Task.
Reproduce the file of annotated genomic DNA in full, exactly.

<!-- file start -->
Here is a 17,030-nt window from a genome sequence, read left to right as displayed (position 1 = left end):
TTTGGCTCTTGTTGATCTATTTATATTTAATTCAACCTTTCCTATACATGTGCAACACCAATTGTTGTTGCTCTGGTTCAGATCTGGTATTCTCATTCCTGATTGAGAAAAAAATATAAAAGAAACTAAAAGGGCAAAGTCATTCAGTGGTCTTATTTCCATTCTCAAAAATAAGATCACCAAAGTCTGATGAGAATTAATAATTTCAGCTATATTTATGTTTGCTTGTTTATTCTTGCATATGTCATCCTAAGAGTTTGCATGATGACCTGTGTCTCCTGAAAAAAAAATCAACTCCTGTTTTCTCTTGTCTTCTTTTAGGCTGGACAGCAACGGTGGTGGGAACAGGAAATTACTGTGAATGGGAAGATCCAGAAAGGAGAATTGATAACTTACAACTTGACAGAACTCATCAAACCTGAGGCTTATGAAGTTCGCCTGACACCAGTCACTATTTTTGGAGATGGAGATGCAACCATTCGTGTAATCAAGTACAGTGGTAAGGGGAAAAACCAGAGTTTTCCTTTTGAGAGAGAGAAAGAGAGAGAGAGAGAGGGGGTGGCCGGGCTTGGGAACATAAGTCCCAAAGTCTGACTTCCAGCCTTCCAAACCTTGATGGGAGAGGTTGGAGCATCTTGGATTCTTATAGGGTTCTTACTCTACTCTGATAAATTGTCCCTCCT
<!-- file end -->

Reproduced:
Here is a 17,030-nt window from a genome sequence, read left to right as displayed (position 1 = left end):
TTTGGCTCTTGTTGATCTATTTATATTTAATTCAACCTTTCCTATACATGTGCAACACCAATTGTTGTTGCTCTGGTTCAGATCTGGTATTCTCATTCCTGATTGAGAAAAAAATATAAAAGAAACTAAAAGGGCAAAGTCATTCAGTGGTCTTATTTCCATTCTCAAAAATAAGATCACCAAAGTCTGATGAGAATTAATAATTTCAGCTATATTTATGTTTGCTTGTTTATTCTTGCATATGTCATCCTAAGAGTTTGCATGATGACCTGTGTCTCCTGAAAAAAAAATCAACTCCTGTTTTCTCTTGTCTTCTTTTAGGCTGGACAGCAACGGTGGTGGGAACAGGAAATTACTGTGAATGGGAAGATCCAGAAAGGAGAATTGATAACTTACAACTTGACAGAACTCATCAAACCTGAGGCTTATGAAGTTCGCCTGACACCAGTCACTATTTTTGGAGATGGAGATGCAACCATTCGTGTAATCAAGTACAGTGGTAAGGGGAAAAACCAGAGTTTTCCTTTTGAGAGAGAGAAAGAGAGAGAGAGAGAGGGGGTGGCCGGGCTTGGGAACATAAGTCCCAAAGTCTGACTTCCAGCCTTCCAAACCTTGATGGGAGAGGTTGGAGCATCTTGGATTCTTATAGGGTTCTTACTCTACTCTGATAAATTGTCCCTCCT